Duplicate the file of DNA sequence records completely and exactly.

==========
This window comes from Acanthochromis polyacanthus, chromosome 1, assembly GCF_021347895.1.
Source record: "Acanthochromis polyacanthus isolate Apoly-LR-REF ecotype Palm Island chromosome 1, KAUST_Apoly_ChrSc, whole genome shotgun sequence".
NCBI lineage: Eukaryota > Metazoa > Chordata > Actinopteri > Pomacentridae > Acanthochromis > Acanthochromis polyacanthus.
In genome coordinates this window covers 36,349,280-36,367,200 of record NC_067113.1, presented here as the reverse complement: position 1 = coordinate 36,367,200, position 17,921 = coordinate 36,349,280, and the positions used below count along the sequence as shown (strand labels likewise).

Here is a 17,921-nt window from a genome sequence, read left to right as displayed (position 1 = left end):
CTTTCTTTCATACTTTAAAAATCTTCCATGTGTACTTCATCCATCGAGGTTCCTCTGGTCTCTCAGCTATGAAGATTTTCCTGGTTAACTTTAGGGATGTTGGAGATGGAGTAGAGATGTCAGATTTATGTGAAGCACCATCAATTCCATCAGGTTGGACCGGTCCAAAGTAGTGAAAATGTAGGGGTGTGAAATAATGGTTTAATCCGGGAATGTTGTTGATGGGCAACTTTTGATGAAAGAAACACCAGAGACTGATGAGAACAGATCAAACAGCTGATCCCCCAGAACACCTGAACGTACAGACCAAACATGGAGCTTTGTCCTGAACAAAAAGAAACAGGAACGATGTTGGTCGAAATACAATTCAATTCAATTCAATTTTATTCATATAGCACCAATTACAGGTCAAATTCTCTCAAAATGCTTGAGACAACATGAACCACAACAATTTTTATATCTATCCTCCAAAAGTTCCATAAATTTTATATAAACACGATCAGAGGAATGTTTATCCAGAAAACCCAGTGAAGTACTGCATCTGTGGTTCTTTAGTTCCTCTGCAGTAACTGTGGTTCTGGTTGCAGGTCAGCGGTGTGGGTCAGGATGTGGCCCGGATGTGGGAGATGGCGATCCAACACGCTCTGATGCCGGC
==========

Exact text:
This window comes from Acanthochromis polyacanthus, chromosome 1, assembly GCF_021347895.1.
Source record: "Acanthochromis polyacanthus isolate Apoly-LR-REF ecotype Palm Island chromosome 1, KAUST_Apoly_ChrSc, whole genome shotgun sequence".
NCBI lineage: Eukaryota > Metazoa > Chordata > Actinopteri > Pomacentridae > Acanthochromis > Acanthochromis polyacanthus.
In genome coordinates this window covers 36,349,280-36,367,200 of record NC_067113.1, presented here as the reverse complement: position 1 = coordinate 36,367,200, position 17,921 = coordinate 36,349,280, and the positions used below count along the sequence as shown (strand labels likewise).

Here is a 17,921-nt window from a genome sequence, read left to right as displayed (position 1 = left end):
CTTTCTTTCATACTTTAAAAATCTTCCATGTGTACTTCATCCATCGAGGTTCCTCTGGTCTCTCAGCTATGAAGATTTTCCTGGTTAACTTTAGGGATGTTGGAGATGGAGTAGAGATGTCAGATTTATGTGAAGCACCATCAATTCCATCAGGTTGGACCGGTCCAAAGTAGTGAAAATGTAGGGGTGTGAAATAATGGTTTAATCCGGGAATGTTGTTGATGGGCAACTTTTGATGAAAGAAACACCAGAGACTGATGAGAACAGATCAAACAGCTGATCCCCCAGAACACCTGAACGTACAGACCAAACATGGAGCTTTGTCCTGAACAAAAAGAAACAGGAACGATGTTGGTCGAAATACAATTCAATTCAATTCAATTTTATTCATATAGCACCAATTACAGGTCAAATTCTCTCAAAATGCTTGAGACAACATGAACCACAACAATTTTTATATCTATCCTCCAAAAGTTCCATAAATTTTATATAAACACGATCAGAGGAATGTTTATCCAGAAAACCCAGTGAAGTACTGCATCTGTGGTTCTTTAGTTCCTCTGCAGTAACTGTGGTTCTGGTTGCAGGTCAGCGGTGTGGGTCAGGATGTGGCCCGGATGTGGGAGATGGCGATCCAACACGCTCTGATGCCGGC